Speeding is one of the most common complaints we receive in Engineering Division. Speeding vehicles are annoying, noisy, and can pose a safety threat. On this page we discuss the definition of speeding, how we measure speeds, speed limits, and some tools that we use to reduce speeding in neighborhoods.

How Fast is Too Fast?

The legal definition of speeding is set in the Massachusetts General Law. Any speed faster than the posted speed limit is considered speeding. When no speed limit is posted -- which is most Cambridge streets -- then the maximum allowable speed is the "prima facie" speed. Cambridge is considered "thickly settled" and the prima facie speed is defined as 25 miles per hour. With regard to traffic enforcement, this is the relevant definition.

However, the legal definition of the speed limit -- especially the prima facie limit on neighborhood streets -- feels too fast for most people. In most cases when residents have speeding complaints, we find that most drivers are not exceeding legal limits, but are still moving at a speed that feels too high for the road, as is shown on this map documenting the over 600 speed studies that TP&T has conducted in response to resident complaints. Whether or not drivers are exceeding speed limits, TP&T can help.

How Speeding is Measured

Not every driver travels at the same speed, so describing "how fast" with a single number that adequately illustrates the speed of the street is difficult. When the Engineering Division conducts its own speed study, we measure the speed of 100 vehicles using a radar gun and tabulate the results. The difference between the fastest and slowest vehicle can be as much as 15 MPH. 

Following engineering standards, we use the "85th percentile speed" to describe the speed of the street. This is the speed exceeded by 15% of the drivers. 

We have conducted over 600 speed studies citywide in response to resident complaints.

Posted Speed Limits

The City is not authorized to post a speed limit sign without permission from the state highway department, MassDOT. When petitioned, MassDOT will set the speed limit close to the 85th percentile speed. In other words, we cannot ask MassDOT to set the speed limit we feel most comfortable with.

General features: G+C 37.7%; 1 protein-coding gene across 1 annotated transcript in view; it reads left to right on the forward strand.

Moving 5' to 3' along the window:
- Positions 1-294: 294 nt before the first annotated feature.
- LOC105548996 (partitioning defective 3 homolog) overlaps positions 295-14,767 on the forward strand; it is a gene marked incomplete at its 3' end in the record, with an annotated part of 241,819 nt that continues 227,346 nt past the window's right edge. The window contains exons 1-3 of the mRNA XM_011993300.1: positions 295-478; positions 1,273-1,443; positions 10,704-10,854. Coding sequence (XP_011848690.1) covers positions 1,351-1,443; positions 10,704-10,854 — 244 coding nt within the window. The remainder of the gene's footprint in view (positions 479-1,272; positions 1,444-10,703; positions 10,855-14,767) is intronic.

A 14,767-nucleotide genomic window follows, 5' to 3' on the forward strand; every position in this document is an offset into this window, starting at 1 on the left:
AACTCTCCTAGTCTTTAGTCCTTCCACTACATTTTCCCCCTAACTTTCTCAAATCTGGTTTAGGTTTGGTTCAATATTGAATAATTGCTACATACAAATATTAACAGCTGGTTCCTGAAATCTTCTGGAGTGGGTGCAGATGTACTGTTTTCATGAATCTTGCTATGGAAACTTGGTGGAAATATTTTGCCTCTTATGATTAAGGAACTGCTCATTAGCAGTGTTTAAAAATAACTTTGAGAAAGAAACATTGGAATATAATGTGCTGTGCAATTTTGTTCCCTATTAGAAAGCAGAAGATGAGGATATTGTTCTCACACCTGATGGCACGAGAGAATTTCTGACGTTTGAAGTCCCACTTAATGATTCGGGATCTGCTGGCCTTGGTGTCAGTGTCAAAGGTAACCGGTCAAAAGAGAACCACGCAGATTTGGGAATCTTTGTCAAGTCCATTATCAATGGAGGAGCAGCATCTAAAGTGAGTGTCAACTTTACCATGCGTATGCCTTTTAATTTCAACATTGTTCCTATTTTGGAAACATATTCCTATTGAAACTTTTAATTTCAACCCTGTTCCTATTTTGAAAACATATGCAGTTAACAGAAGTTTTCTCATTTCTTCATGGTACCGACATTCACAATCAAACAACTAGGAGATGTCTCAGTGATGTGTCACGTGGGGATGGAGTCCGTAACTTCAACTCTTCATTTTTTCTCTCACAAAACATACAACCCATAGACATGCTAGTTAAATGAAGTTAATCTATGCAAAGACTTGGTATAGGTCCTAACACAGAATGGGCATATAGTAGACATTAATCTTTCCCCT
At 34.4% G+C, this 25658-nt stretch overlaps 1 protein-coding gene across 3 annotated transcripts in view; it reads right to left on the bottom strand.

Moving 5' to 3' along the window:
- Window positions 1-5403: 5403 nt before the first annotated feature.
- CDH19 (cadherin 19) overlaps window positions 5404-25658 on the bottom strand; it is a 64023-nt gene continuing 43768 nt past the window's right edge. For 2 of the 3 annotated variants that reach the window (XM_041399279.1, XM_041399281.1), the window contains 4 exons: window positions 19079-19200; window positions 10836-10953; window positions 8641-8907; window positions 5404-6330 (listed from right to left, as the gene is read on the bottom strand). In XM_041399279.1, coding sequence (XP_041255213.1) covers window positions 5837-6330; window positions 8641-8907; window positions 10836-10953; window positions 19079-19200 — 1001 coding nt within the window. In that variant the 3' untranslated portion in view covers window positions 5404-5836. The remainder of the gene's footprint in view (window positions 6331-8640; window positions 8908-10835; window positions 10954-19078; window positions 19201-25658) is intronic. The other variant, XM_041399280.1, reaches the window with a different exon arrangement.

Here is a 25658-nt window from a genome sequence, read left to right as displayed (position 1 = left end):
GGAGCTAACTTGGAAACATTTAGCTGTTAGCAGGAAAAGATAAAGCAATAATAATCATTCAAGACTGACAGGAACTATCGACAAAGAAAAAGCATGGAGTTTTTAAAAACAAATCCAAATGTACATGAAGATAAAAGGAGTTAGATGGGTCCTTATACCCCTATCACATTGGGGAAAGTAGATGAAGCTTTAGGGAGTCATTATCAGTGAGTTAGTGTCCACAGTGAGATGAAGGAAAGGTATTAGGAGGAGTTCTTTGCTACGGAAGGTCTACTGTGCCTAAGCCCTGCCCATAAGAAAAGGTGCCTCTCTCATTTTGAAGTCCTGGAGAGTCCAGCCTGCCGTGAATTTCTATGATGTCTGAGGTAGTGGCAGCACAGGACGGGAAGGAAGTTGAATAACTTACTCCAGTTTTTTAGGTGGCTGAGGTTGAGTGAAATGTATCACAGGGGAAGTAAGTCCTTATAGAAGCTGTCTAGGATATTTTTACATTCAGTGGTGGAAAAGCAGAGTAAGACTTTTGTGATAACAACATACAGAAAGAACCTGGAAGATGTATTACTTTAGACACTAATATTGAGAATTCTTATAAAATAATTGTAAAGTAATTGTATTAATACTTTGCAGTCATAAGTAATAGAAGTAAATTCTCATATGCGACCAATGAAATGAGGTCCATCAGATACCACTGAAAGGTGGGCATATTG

Factors Affecting The Speed of Travel

Why do people drive faster on some streets and slower on others? For the most part speeds are a factor of the physical properties of the street and its surroundings. People tend to drive faster on wide, flat, straight, one-way streets with no street parking and with roadside features such as trees and buildings far from the curb. In contrast, speeds are lower on streets that are narrow, hilly, and windy with two-way traffic and roadside objects closer to the curb. Human activity, such as foot traffic and bicycling, noticeably lowers speeds.  Police enforcement is very effective, but only for a short time after the enforcement period ends. Measures that affect speed the least include signs (including speed limit signs), traffic signals, stop signs, and warning beacons.

Ways to Address Speeding

If signs don’t work, what can we do? The most effective way to reduce speeding on a street is to change the street itself. Since the 1990s, traffic engineers have been retrofitting streets with Traffic Calming, which is a set of physical changes to the road. Traffic Calming aims to make the road more friendly to walking and bicycling, which in turn increases the level of human activity. To learn more about the Cambridge Traffic Calming Program, please click here.

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